Maryann Tobin

Dell released their new Ivy Bridge XPS Ultrabook in June, and if it is meant to compete with the MacBook Air, Apple has nothing to worry about.

The Ivy Bridge upgrade in the 2012 Dell XPS may improve processing power and add native USB 3.0 support, but that appears to be where the improvements end.

Physically, the Dell XPS looks unchanged from the Sandy Bridge version. What this laptop lacks is outside, not inside.

The biggest problem is the poor quality display. It may have helped Dell keep the price of the XPS down, but in a year when Apple is introducing crisper images on their Ivy Bridge MacBook Air, the Dell XPS clearly lags.

The 1280 X 800 resolution on the MacBook Air should technically be inferior to the 1600 x 900 pixel display on the Dell XPS. But even with both laptops running Intel 4000 graphics, the Dell XPS falls far short in appearance.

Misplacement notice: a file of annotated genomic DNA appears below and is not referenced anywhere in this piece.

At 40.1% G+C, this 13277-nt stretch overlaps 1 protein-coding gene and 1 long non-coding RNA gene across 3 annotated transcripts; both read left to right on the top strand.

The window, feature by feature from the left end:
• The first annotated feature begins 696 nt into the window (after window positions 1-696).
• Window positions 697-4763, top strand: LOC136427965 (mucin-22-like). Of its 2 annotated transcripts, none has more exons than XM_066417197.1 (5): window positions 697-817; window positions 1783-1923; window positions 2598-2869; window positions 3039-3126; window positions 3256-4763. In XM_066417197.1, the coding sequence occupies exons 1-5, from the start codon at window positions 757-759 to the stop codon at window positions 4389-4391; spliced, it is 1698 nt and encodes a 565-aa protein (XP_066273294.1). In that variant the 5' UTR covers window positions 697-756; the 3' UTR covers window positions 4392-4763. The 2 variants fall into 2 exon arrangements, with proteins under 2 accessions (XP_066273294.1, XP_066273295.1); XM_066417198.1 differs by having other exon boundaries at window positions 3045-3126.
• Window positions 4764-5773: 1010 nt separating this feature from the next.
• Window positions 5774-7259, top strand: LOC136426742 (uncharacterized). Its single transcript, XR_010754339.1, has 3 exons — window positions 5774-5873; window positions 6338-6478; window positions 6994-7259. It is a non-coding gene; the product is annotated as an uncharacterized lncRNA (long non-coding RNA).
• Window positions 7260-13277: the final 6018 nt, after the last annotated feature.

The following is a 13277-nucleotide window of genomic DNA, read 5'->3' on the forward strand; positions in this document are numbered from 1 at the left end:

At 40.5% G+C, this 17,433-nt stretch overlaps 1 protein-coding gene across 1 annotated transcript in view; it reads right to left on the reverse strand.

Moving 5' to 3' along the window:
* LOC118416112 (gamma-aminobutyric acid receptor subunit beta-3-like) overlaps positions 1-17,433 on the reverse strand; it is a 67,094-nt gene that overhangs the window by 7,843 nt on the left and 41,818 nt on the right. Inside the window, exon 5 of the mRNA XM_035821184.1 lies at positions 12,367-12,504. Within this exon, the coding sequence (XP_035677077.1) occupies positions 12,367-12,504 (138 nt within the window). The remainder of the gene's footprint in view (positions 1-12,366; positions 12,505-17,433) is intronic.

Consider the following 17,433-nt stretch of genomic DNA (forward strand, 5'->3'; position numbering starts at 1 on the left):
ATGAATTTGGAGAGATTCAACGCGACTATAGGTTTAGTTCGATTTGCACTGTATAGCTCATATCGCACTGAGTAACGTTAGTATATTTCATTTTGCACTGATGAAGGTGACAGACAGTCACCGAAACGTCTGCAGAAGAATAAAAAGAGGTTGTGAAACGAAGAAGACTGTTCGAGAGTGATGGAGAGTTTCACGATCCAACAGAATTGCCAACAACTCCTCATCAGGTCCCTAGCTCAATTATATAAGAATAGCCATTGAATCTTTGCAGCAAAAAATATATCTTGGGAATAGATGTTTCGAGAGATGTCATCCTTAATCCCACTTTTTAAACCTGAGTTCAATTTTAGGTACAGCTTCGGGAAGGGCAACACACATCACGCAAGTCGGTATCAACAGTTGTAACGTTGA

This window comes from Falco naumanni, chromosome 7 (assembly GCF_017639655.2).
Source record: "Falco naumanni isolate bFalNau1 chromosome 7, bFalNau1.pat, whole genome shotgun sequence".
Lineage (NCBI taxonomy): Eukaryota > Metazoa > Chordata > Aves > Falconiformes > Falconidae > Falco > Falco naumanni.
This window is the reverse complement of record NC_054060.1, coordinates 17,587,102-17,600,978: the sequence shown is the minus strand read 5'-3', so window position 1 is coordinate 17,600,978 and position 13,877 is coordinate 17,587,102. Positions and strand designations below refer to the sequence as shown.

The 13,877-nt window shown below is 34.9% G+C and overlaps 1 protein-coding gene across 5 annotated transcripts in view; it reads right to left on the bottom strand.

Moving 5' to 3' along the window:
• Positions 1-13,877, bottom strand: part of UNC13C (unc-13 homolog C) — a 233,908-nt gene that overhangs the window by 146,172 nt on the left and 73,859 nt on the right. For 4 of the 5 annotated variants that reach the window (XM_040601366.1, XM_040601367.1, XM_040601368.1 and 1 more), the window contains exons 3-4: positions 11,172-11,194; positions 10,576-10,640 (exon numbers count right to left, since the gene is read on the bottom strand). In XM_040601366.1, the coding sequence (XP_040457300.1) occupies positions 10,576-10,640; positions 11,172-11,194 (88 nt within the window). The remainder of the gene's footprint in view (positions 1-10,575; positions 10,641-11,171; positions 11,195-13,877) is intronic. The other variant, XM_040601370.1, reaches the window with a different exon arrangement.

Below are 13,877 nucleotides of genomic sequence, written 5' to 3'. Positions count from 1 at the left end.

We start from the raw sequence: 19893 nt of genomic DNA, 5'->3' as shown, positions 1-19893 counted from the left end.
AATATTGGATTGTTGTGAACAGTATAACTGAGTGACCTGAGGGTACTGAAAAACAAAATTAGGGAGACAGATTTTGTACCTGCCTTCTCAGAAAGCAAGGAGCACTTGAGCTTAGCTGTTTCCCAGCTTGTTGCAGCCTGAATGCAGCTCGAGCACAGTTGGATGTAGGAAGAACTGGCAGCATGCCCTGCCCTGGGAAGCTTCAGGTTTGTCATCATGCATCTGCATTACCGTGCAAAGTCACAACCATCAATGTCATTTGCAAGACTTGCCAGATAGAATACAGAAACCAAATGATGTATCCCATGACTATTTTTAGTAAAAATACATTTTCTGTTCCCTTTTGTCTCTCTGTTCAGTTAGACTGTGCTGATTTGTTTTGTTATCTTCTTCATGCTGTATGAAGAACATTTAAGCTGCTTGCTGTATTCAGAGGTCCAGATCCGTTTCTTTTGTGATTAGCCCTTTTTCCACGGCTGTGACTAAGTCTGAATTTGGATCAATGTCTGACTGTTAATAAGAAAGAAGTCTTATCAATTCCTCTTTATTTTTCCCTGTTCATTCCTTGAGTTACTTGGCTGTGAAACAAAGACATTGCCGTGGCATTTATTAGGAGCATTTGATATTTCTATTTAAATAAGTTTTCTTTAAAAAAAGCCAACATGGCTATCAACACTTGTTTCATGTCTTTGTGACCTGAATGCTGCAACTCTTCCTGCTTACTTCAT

There is another surprising twist in the Dell XPS vs. MacBook Air Ivy Bridge additions. The MacBook Air base 13 inch model sells for $1,199, while the Dell XPS will cost laptop shoppers a hundred dollars more.

If Dell was hoping the XPS Ivy Bridge was going to be a real competitor in the laptop market, they missed the mark by miles.


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